"There are a number of barriers standing in the way of increased adoption of community energy projects, which will make a huge difference to the UK meeting its net zero targets."
Almost two thirds of the population do not feel they confidently understand what a heat pump is, how it works and how they go about getting one, according to new research by law firm Shakespeare Martineau.
The research also found that there is also a lack of education around community energy, with less than a quarter of people (24%) stating they had a good understanding of what it was.
Nearly 2 in 5 (37%) consumers said that if their boiler needed replacing in the next six months they would replace it with a new gas boiler.
Despite the government pushing for heat pumps and electrification, just 12% of consumers would replace their current heating system with a heat pump (6% opted for air source and 6% said ground source heat pump) and more than a third (36%) responded with ‘don’t know’. And 60% were unaware of the government’s Heat and Building Strategy £5,000 heat pump installation grant.
The research shows that the top three reasons holding homeowners back from retrofitting their homes are: cost (57%), lack of knowledge (28%) and disruption (21%).
The Energy Saving Trust estimates that the cost of an air-to-water heat pump is around £7,000 to £13,000 depending on the size of heat pump, property size, whether it’s a new build or an existing property, and whether you need to change the way heat is distributed around a property.
Providing the above information, Shakespeare Martineau then asked consumers if they thought heat pumps were an affordable option for them; just 18% said yes, while nearly two thirds (62%) said no, and 20% were unsure.
According to the Office for National Statistics, the median household income in the UK was £29,900 in the financial year ending 2020. Respondents closest to this national average household (those with a household income between £25,001 and £35,000) had one of the highest counts of undecided individuals; almost two thirds (65%) were neither likely nor unlikely and just 17% said it was an affordable option.
The research showed that 60% of all people were not aware of the Heat and Building Strategy £5,000 heat pump installation grant. Of those people not aware, more than a third (34%) said that the grant money would make them more likely to purchase a heat pump, indicating an urgent need for improved education.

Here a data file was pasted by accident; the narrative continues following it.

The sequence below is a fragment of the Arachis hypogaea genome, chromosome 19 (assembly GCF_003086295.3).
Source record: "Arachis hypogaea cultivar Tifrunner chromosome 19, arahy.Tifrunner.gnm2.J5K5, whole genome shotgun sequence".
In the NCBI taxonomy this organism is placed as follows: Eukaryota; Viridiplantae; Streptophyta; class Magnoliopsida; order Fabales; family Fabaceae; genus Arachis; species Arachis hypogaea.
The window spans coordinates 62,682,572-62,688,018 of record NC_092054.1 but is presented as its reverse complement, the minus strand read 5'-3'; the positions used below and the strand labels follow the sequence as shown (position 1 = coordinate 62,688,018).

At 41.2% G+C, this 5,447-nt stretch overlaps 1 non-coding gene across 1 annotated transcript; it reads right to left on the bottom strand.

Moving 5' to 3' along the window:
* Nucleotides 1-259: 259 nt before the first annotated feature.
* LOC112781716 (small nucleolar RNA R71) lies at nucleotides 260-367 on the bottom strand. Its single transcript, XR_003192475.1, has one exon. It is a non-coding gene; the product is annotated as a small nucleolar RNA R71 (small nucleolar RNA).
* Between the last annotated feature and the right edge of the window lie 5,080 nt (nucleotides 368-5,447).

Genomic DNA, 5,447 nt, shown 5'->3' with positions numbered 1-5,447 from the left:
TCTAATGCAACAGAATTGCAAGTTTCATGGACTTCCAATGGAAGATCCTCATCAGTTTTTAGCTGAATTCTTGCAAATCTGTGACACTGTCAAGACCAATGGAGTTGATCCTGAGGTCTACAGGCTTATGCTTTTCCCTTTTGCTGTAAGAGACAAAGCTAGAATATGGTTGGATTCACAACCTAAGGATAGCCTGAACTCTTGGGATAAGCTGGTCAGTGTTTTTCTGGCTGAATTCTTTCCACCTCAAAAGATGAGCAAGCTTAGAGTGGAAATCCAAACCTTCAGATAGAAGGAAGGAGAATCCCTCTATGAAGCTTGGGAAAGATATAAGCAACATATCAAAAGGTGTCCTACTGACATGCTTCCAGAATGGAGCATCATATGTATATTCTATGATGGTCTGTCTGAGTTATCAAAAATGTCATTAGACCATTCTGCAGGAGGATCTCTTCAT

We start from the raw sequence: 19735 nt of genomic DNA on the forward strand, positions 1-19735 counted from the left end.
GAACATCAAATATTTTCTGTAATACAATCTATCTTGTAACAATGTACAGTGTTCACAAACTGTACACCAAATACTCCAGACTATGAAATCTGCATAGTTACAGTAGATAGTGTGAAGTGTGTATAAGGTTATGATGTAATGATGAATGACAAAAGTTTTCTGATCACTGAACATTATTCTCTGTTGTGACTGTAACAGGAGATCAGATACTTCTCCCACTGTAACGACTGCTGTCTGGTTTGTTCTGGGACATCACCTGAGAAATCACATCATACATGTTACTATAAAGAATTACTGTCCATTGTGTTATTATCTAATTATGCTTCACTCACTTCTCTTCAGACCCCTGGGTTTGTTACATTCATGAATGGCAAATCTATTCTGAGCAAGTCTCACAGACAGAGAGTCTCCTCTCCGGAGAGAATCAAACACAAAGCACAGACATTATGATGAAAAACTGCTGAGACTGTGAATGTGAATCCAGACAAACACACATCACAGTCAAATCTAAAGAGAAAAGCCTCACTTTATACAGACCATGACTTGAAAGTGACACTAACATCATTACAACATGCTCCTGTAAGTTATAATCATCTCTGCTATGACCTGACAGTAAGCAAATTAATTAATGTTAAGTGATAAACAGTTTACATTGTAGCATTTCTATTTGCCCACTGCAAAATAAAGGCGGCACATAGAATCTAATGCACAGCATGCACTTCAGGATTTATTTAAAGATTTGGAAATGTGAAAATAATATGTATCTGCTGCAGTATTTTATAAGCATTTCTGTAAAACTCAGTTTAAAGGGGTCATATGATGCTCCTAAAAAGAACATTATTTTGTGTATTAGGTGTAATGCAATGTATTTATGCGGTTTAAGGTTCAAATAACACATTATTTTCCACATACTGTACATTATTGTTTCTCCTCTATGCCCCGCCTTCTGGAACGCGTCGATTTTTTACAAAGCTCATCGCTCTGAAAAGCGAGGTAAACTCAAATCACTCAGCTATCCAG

When given a description of community energy some consumers changed their mind; 35% of people said they would be likely to consider a community energy project. However, 41% remained indifferent: stating they were neither likely nor unlikely.
Energy partner at Shakespeare Martineau, Sushma Maharaj, said: “There are a number of barriers standing in the way of increased adoption of community energy projects, which will make a huge difference to the UK meeting its net zero targets.
“Consumer buy-in is crucial in order to drive innovation and we also need major landowners like housing associations and planning authorities to make demands on new developments, as well as make it much easier for housebuilders to utilise existing infrastructure in the adoption of community energy.
“With the ‘average’ household having little understanding of community energy and only a minority of this group considering low carbon technology (heat pumps) as an affordable option, more must be done to educate and financially support this group.
“The Chancellor’s announcement to scrap VAT on energy saving technology is a step in the right direction, but will still leave the public – particularly the average ‘able to pay’ household – well out of pocket.
“When consumers are already combatting the rising cost of living, if they are required to fork out large sums for new technology there needs to be further incentives, such as additional grants, interest-free loans, reduced council tax or greater influence of EPC rating on the value of their home.
“We found that 35% of homeowners would be incentivised to retrofit their home with carbon reducing technology if it added value to their property and being able to sell excess energy back to the grid was an incentive to retrofit carbon reducing technologies for nearly a third of homeowners (32%).”